Livio/ May 30, 2019/ Python/ 0 comments

Linear Regression in Python

In this post I wanted to show how to write from scratch a linear regression class in Python and then how to use it to make predictions. Let’s start!

What is Linear Regression

Linear regression is a technique of modelling a linear relationship between a dependent variable and independent variables. When the independent variable is just one, it is known as Simple Linear Regression, otherwise it is known as Multiple Linear Regression. The class we will build will deal with both. Linear Regression makes certain assumptions, such as the lack of multicollinearity which happens when two or more predictor variables are perfectly correlated.

Given a vector of dependent variables y (M x 1) and a matrix of independent (predictor) variables X (M x N), linear regression assumes that their relationship is linear and can be written as: Our goal will be to find the values of B that minimize the sum of squared errors: where an error is defined as the difference between the predicted value: b0 + b1X1 + b2X2 and the observed value Y.

In order to do that, we will use a technique called Gradient Descent.

Gradient descent is an iterative algorithm which finds the minimum of a function. In our case, the function we are trying to minimize is the Cost function shown above. To make it easy to understand, imagine we’re dealing with a Simple Linear Regression scenario. This means that relationship is defined by: And the Cost function to minimize is: In order to find the minimum, we first need to compute the derivative of the cost function with respect to B0, which is: then we start by assigning a random value to B0, we calculate the derivative and we decrease or increase the value of B0 by the calculated derivative. If the derivative is positive, it means the slope is positive therefore we need to decrease the value of B0, and need to do the contrary if the value of the derivative is negative. The new value is: where alpha is a learning rate. We need to repeat this process iteratively until the value of the derivative is zero (function has reached its minimum).

But, as you have seen above, we also need to estimate the value of B1, therefore we also need to calculate the derivative with respect to B1 and repeat the same process. The vector containing the partial derivatives of a function with respect to different parameters is known as gradient. And so our gradient is: Our class will then need to calculate the derivative of the cost function with respect to each coefficient, then calculate the new coefficients and repeat this process until the minimum has been reached.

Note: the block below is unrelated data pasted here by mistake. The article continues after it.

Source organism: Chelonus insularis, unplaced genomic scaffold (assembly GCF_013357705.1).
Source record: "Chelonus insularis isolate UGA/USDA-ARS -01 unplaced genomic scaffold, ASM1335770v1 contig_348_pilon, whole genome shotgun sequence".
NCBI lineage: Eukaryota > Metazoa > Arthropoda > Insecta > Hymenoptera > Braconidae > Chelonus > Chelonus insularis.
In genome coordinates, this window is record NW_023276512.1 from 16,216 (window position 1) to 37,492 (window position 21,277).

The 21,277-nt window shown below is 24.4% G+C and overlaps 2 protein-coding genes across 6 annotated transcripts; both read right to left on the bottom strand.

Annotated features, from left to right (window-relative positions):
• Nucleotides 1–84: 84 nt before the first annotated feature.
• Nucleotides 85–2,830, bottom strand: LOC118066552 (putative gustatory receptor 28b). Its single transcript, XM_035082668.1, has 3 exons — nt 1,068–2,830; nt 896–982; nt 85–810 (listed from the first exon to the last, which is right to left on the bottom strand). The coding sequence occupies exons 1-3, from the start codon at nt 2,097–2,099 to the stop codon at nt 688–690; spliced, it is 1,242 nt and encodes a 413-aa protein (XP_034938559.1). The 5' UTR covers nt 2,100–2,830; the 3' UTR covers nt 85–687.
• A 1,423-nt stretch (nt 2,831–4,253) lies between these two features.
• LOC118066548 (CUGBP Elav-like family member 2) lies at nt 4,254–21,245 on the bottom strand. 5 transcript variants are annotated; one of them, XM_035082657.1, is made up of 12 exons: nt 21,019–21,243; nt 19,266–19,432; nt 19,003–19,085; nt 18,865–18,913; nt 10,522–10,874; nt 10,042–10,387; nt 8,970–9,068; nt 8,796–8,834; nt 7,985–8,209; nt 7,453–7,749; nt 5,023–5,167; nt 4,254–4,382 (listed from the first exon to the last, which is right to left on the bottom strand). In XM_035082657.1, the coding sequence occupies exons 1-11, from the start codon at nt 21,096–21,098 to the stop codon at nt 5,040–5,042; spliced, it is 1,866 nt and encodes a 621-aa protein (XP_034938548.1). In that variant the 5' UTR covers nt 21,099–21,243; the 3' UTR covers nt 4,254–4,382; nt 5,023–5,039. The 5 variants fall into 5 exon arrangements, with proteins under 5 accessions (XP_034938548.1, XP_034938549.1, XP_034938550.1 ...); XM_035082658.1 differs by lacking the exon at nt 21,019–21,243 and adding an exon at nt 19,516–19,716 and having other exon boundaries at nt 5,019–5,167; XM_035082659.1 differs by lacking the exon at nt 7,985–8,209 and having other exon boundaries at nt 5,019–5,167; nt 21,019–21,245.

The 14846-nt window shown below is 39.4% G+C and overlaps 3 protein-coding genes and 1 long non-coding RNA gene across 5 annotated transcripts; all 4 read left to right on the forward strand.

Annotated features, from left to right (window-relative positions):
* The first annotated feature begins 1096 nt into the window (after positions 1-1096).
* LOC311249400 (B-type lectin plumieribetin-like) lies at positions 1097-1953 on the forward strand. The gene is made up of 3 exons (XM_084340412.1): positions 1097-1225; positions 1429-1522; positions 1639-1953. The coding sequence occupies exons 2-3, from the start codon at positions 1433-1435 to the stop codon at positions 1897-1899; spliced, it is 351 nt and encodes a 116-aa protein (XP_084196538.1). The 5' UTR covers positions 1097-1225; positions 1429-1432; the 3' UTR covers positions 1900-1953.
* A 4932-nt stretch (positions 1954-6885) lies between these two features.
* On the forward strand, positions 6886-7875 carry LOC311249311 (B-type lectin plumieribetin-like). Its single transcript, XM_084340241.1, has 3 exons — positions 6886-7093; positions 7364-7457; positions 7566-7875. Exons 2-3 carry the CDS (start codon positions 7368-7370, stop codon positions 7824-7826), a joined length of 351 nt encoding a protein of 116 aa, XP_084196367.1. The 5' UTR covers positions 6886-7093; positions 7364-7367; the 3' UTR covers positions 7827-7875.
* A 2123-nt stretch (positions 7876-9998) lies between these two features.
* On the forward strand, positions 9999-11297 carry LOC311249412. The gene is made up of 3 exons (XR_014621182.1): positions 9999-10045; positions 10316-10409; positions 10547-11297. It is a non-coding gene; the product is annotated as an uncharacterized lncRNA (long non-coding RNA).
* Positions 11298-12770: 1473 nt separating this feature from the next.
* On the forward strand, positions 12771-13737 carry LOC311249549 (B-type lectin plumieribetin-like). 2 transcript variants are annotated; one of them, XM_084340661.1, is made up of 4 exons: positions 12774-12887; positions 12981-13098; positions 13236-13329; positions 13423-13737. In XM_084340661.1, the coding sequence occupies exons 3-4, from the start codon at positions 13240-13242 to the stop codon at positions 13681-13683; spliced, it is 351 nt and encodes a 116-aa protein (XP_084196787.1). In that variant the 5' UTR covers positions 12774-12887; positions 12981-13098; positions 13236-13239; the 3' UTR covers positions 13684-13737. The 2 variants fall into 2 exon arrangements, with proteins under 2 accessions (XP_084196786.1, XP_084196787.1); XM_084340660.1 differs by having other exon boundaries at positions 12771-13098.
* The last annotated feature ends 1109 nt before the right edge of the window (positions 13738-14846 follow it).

# Standard score

In order for our gradient descent algorithm to be more efficient, we will standardize our Xs matrix and our Ys matrix. Standard scores are calculated easily by subtracting the mean and divide by the standard deviation. When we standardize, our equation becomes: The coefficients calculated this way are known as standardized coefficients.
After we have calculated them, if we wish to convert them to their non standardized version, we need to follow the following steps: So our intercept (b0) and our coefficients will be: Building the class in Python
Below we will build the Linear Regression class from scratch. The class is making use of Numpy, a must-have library for scientific computation in Python.
__init__ method:
The init method contains just one argument, standardize, which determines whether to return standardized or de-standardized coefficients:
predict method:
the predict is used to output the predictions based on matrix ‘predictors’ and a coefficients vector:

_errors method:

The _errors method is used to output a vector of the differences between the observed values (ys) and the predicted values:

_sum_of_errors method:

The _sum_of_errors method returns the sum of the vector of _errors:

_sum_of_squared_errors method:

The _sum_of_errors method returns the sum of the squared elements of _errors:

_derivatives method:

The _derivatives method will return a vector of the derivatives corresponding to the jth attribute:

_new_coefficients method:

This method will return a vector of new coefficients calculated:

standardization methods:

The below methods are used to standardize and de-standardize the observed values (ys), the predictors variables(xs) and the coefficients:

fit method:

The fit method is the one used to find the best values for the coefficients:

Other properties:

Below are three more properties available within the class:

• Intercept: returns the intercept (b0)
• coefficients: returns the coefficients (b1,…,bm)
• R_squared returns the coefficient of determination

Below you will find the full class code:

Normal Equation

Normal equation is an alternative to gradient descend to find the coefficients which minimize the cost function. We need to think about this in terms of matrix calculus where the cost function becomes: where X is a (m X n) matrix, theta is a (n X 1) matrix and Y is a (m x 1) matrix. If we calculate the derivative and solve for theta we get a vector of coefficients which minimize this cost function: In this case, the fit method of my previous post, which is used to find the coefficients that minimize the cost function, becomes much simpler:

It is worth nothing that this method will only work if the below matrix is invertible Using the class we have created

Simple Linear Regression

The data set we will use for simple linear regression can be downloaded at this link. It is a simple data set containing two column with car insurance data. Column 1 contains our predictor variables (number of claims for a specific region) and column 2 contains our Ys (total payment for all the claims in thousands)

or in a Jupyter notebook: